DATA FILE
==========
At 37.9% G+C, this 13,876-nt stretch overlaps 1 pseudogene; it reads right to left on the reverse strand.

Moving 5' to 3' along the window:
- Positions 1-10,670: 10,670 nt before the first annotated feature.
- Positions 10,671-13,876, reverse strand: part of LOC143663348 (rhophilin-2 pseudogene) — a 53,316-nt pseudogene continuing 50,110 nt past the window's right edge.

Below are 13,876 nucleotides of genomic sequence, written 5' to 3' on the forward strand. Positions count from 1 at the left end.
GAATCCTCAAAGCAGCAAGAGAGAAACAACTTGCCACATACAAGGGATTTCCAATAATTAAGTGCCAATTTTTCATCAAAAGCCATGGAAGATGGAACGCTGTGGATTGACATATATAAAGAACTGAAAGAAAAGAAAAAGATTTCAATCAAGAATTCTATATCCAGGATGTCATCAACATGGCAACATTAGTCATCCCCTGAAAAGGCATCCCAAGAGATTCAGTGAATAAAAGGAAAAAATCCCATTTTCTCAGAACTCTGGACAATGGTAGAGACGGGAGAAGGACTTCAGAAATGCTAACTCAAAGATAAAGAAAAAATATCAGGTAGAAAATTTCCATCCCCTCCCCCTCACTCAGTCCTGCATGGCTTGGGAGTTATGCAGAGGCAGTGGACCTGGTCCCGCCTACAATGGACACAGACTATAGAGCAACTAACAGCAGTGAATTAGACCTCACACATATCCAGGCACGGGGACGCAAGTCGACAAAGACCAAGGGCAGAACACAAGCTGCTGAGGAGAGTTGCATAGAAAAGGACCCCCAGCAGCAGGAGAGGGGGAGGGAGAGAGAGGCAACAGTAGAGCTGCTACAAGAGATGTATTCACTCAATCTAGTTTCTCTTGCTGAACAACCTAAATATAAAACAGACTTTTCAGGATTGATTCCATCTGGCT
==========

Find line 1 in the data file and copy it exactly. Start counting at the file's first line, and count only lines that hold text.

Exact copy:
At 37.9% G+C, this 13,876-nt stretch overlaps 1 pseudogene; it reads right to left on the reverse strand.